Wednesday, April 6, 2011
Review: "Win Win"
I was expecting "Win Win" to be a black comedy, which it is not, but was still pleased with what I found. It's a wonderfully acted little drama about a tight-knit group of ordinary people whom we get to know and like, despite their quirks and flaws.
And it stars Paul Giamatti, who is to film acting what pizza is to cuisine: Even when it's bad, it's still pretty good. Even when the movie around him is shaky ("Duplicity"), he finds interesting notes to add. When he's got a sharp supporting cast and inspired direction, as Giamatti does here, watch out.
Giamatti plays Mike Flaherty, a middle-aged family lawyer whose life gets turned upside down when he takes on the guardianship of an elderly client. Then the old man's grandson shows up looking for a home and something to count on, and he turns out to be a wrestling prodigy, which just happens to be Mike's passion as coach of his old high school team.
Writer/director Thomas McCarthy, a character actor who made his debut behind the camera with 2003's "The Station Agent," constructs a movie that's not really about wrestling, though there's plenty of action on the mats.
It's more about a guy who feels rudderless in life, and then here's this kid with plenty of his own problems, but has this one zone of perfection where he's in absolute control. Mike, whose legal practice is deflating and whose team hasn't won a match all year, craves that sensation of being master of his own fate.
(I feel compelled to disclose that there were some serious projection problems at the press screening I attended, and the dialogue was hard to hear during the first half, and occasionally winked out entirely.)
Mike's wife Jackie (Amy Ryan) is the calm, rational ying to Mike's jittery yang. He's kept her in the dark about their financial troubles, and doesn't even bother to tell her he agreed to become guardian of Leo Poplar (Burt Young), a client with dementia, in order to collect the $1,508 monthly check from the state. Leo desperately wants to stay in his own house, but Mike deposits him at Oak Knoll, the local old folks home.
Mike's not a bad sort, specializing his practice in helping old people even though it isn't the most lucrative form of lawyering around. But he's got two young daughters, a nice house with a mortgage, the wrestling team to turn around, and on top of all that the boiler in his office basement announces its need to be replaced with persistent knocks and bangs.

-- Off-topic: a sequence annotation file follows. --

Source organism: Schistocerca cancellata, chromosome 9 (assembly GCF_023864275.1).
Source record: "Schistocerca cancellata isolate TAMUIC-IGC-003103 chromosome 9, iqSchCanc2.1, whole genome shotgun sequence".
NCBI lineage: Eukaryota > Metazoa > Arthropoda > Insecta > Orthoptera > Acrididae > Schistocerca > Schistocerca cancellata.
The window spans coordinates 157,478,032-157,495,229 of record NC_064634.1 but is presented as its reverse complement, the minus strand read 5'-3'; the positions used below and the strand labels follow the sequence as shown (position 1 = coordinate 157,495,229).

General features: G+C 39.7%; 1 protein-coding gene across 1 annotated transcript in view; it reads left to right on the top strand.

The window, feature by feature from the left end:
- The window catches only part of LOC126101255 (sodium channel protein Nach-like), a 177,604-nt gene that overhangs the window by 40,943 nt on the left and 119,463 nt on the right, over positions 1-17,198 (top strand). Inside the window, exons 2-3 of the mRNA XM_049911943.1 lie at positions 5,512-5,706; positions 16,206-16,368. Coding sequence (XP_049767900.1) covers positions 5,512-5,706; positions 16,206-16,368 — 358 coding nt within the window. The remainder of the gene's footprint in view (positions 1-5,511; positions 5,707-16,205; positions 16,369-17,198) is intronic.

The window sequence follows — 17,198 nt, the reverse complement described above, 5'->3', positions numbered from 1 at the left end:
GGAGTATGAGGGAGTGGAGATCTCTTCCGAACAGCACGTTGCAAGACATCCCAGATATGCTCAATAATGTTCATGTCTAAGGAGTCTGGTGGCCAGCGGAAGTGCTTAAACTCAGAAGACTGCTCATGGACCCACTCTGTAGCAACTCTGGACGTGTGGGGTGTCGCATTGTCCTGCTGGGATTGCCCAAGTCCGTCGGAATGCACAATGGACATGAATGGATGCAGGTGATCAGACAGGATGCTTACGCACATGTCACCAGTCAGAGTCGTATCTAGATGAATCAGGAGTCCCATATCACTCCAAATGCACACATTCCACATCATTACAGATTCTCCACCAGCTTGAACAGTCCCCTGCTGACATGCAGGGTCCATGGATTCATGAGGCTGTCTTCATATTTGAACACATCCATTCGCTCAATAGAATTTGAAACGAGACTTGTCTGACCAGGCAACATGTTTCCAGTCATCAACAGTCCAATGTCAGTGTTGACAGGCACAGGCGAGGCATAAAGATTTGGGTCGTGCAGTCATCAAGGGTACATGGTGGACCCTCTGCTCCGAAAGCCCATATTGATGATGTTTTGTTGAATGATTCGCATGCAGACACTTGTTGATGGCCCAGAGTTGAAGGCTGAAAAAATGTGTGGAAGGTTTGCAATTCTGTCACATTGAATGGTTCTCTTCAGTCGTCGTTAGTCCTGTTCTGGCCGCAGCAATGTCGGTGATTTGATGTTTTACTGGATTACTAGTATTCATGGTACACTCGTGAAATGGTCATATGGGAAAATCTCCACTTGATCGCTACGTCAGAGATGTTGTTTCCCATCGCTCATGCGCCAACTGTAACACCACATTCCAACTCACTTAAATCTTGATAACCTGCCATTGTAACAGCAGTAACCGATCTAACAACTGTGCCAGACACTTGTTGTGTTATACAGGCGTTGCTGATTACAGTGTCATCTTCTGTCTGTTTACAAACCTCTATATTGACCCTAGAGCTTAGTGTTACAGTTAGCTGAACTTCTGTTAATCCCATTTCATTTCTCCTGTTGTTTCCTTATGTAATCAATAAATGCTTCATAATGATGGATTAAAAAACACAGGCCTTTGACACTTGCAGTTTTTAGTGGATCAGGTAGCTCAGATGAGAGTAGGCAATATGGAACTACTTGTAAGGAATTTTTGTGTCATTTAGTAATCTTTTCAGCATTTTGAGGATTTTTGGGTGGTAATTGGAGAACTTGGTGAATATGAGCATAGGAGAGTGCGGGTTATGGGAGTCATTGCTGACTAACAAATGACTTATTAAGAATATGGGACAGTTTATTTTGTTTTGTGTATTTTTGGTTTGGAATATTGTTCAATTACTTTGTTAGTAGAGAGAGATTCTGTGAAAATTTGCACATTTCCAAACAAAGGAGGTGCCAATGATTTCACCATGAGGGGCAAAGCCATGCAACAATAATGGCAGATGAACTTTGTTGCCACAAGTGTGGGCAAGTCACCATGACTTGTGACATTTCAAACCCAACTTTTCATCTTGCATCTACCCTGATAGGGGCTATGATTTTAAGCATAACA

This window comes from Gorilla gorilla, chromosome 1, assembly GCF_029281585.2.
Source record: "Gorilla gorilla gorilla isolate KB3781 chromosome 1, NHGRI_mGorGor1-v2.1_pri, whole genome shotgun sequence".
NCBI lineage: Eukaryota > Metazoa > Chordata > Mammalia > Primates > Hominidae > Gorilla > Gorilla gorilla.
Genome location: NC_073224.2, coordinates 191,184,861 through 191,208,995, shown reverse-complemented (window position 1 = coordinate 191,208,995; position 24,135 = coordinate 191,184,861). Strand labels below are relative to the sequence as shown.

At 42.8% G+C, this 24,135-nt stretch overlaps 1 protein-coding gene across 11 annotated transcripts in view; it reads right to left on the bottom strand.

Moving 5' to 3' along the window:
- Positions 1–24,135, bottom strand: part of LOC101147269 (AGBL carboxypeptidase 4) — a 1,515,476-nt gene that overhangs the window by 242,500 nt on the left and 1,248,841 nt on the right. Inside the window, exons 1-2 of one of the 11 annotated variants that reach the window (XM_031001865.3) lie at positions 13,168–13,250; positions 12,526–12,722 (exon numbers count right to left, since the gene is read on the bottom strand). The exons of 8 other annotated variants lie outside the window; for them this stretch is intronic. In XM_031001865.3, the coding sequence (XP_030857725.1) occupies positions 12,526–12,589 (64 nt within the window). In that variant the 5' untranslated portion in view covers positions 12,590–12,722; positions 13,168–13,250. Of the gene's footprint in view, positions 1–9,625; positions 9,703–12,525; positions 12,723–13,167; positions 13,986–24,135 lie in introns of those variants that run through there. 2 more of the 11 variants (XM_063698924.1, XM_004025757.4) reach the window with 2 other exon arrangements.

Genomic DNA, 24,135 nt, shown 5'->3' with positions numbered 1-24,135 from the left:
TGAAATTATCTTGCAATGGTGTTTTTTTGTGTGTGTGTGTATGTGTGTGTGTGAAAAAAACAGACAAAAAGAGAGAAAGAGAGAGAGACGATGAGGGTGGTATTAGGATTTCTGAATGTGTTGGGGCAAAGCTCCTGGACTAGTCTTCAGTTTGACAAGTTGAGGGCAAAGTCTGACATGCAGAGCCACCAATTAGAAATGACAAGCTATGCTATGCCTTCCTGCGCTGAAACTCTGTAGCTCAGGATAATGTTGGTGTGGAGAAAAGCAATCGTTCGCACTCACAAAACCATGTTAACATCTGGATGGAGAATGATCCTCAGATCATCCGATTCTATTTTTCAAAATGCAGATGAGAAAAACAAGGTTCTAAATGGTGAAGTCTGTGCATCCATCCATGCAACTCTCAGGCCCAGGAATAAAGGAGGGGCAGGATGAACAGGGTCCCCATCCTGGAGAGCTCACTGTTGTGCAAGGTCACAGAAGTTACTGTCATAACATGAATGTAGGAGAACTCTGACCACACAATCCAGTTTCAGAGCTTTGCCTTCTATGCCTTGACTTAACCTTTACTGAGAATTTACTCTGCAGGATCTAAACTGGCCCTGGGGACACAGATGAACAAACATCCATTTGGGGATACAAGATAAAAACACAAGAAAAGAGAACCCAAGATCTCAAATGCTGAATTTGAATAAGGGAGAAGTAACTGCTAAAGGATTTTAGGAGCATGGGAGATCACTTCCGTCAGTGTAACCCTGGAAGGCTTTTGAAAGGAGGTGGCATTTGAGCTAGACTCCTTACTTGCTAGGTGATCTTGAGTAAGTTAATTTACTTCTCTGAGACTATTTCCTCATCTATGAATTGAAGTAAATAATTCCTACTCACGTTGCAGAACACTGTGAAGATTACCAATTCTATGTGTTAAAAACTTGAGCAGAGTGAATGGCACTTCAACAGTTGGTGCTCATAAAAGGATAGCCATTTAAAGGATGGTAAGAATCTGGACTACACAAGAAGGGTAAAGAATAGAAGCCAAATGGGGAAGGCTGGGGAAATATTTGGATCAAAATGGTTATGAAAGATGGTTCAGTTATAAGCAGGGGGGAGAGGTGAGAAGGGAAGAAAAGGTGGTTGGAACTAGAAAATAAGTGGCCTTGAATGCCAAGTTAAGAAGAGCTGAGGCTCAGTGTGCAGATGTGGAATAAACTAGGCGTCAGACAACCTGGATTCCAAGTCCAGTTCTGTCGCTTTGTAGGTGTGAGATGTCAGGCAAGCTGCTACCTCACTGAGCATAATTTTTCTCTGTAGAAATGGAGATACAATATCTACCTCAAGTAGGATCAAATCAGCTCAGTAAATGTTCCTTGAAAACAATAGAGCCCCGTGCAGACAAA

Then Kyle (Alex Shaffer) arrives one day looking for Leo, who didn't even know he had a grandson. His daughter Cindy (Melanie Lynskey) is a druggie incommunicado for the last 20 years. Apparently she disappeared into rehab without even bothering to tell Kyle.
Kyle comes to stay with the Flahertys, strictly on a temporary basis, but the kid takes root quickly and begins to bloom. Then he tags along to wrestling practice, and Mike and his assistant coach Vigman (Jeffrey Tambor) are wowed by his viper-fast moves.
"I don't think we can teach him anything," Vigman admits.
Eventually Cindy turns up to reestablish her relationship with her father -- at least the part that involves his money -- and her son.
The dialogue is terrific, rolling off the actors' tongues with an ungilded grace, though I did find the screenplay lacking in a couple of aspects. Kyle comes across as something of a cipher, an uncommunicative wall -- even for a teenager.
The movie is less about the relationship between Kyle and Mike than what happens to Mike by meeting Kyle, and it would have been rewarding to see more give-and-take.
There's also Mike's best friend Terry (Bobby Cannavale), a scene-stealer going through a classic mid-life crisis, whose need to associate himself with Kyle's athletic success is even more desperate than Mike's. He's going through a nasty divorce, and I wanted more of his story arc.
Still, these quibbles are from someone who's not complaining about the meal, just wishing he had more of it.
3 stars out of four